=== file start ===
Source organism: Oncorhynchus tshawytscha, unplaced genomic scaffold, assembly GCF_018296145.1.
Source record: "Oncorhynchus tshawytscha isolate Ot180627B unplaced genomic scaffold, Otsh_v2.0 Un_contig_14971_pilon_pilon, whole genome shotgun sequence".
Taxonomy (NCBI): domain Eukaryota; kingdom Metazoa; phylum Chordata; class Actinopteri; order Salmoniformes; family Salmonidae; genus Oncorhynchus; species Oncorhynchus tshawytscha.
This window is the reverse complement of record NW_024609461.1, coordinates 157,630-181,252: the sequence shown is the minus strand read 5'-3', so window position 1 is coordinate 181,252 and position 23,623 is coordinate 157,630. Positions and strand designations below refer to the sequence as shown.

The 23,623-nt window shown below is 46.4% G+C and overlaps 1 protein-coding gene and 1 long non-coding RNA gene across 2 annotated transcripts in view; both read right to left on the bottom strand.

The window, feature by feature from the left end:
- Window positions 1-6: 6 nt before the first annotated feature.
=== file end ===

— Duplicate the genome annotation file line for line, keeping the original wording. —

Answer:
Source organism: Oncorhynchus tshawytscha, unplaced genomic scaffold, assembly GCF_018296145.1.
Source record: "Oncorhynchus tshawytscha isolate Ot180627B unplaced genomic scaffold, Otsh_v2.0 Un_contig_14971_pilon_pilon, whole genome shotgun sequence".
Taxonomy (NCBI): domain Eukaryota; kingdom Metazoa; phylum Chordata; class Actinopteri; order Salmoniformes; family Salmonidae; genus Oncorhynchus; species Oncorhynchus tshawytscha.
This window is the reverse complement of record NW_024609461.1, coordinates 157,630-181,252: the sequence shown is the minus strand read 5'-3', so window position 1 is coordinate 181,252 and position 23,623 is coordinate 157,630. Positions and strand designations below refer to the sequence as shown.

The 23,623-nt window shown below is 46.4% G+C and overlaps 1 protein-coding gene and 1 long non-coding RNA gene across 2 annotated transcripts in view; both read right to left on the bottom strand.

The window, feature by feature from the left end:
- Window positions 1-6: 6 nt before the first annotated feature.